TAIPEI (Reuters) - Taiwan’s financial regulator gave conditional approval to AIG’s (AIG.N) $2.2 billion sale of its Nan Shan Life insurance unit on Thursday, bringing the bailed-out insurer closer than ever to wrapping up one of its most tortured asset sales.
The company, looking to pay back the government for a rescue that topped $182 billion, has not been able to seal the Taiwan deal due largely to tight scrutiny from a regulator sensitive to the fate of Nan Shan policy holders, who account for about one-sixth of Taiwan’s population of 23 million people.
An earlier deal was rejected last year, forcing AIG to put the unit back on the block. It said it would not seek another buyer if the second attempt fell through. AIG was expected to wind down Nan Shan’s operations in that case.
The Financial Supervisory Commission said the buyer, Ruen Chen Investment, must put T$6 billion ($208 million) into a custody account, and will not be allowed to borrow money or develop real estate with Nan Shan without approval.
“We have decided to ask Ruen Chen to meet all of the conditions 60 days after they receive our request,” the regulator said in a statement, adding the deal will take effect after it has checked whether the conditions have been met.
Ruen Chen Chairman C. T. Cheng told Reuters he is in Shanghai and could not comment immediately as he has not seen the paperwork. Analysts, however, took it as a good sign.
“This is very good. It finally came to an end,” said an analyst at a U.S.-based brokerage. “The conditions the FSC has set this time indicate that the FSC wants Ruen Chen to run Nan Shan like a real insurance firm instead of one that’s also heavily involved in real estate investments.”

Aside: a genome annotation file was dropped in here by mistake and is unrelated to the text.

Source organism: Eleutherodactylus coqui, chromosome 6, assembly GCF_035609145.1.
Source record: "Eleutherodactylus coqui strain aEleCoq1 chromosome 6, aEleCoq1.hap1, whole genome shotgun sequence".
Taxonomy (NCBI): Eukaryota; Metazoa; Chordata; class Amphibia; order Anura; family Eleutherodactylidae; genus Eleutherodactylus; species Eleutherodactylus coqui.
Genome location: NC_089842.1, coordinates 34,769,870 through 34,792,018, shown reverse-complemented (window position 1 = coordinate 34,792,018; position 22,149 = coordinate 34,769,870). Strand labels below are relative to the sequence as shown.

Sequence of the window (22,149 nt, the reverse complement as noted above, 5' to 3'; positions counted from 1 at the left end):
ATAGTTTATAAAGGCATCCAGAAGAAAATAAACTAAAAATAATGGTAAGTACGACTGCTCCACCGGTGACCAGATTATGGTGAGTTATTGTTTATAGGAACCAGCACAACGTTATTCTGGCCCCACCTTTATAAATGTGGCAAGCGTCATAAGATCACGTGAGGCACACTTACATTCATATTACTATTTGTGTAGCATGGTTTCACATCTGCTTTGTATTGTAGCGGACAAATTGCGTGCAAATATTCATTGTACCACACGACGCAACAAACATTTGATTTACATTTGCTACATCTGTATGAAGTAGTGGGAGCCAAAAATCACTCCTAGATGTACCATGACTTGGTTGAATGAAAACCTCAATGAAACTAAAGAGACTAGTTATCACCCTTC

However, Ruen Chen’s financial advisor on the deal said there is still uncertainty.
“This deal has stirred up so many controversies,” Y. T. Tu, chairman of Citigroup Global Markets in Taiwan, told Reuters. “We would not make any comment until the approval is final.”
While there has been little open opposition to the sale, Nan Shan’s labor unions have renewed protests over a long-standing demand for equal pension rights for non-salaried sales agents, staging small-scale rallies and demonstrations.
In addition, some politicians have complained the buyer group received special treatment from regulators because of close ties between its chairman and that of the Financial Supervisory Commission. The regulator has denied this.
The regulator was forced to issue a statement in March defending its handling of the deal.
AIG, meanwhile, asked staff in April to sign a letter of support, saying it was worried that unspecified “ill-intentioned groups” would hinder the deal.
Nan Shan said in a separate statement on Thursday it appreciated the conditional approval, and believed that the quick decision was “in the best interests of Nan Shan policy holders, staff, sales agents and all others involved.”
The regulator said it has agreed with Ruen Chen’s choice of 30-year Nan Shan veteran Guo Wen-der as new chairman.
AIG shares rose 48 cents to $27.80, still below the $29 price where the company and the government conducted an $8.7 billion secondary offering in recent days.
Deutsche Bank, one of the bookrunners on that offering, started AIG shares with a “buy” rating on Thursday and said the stock had at least 25 percent upside. Barclays also initiated coverage with an “equal weight” rating.
Additional reporting and writing by Faith Hung in Taiwan and Ben Berkowitz in New York; editing by Jonathan Standing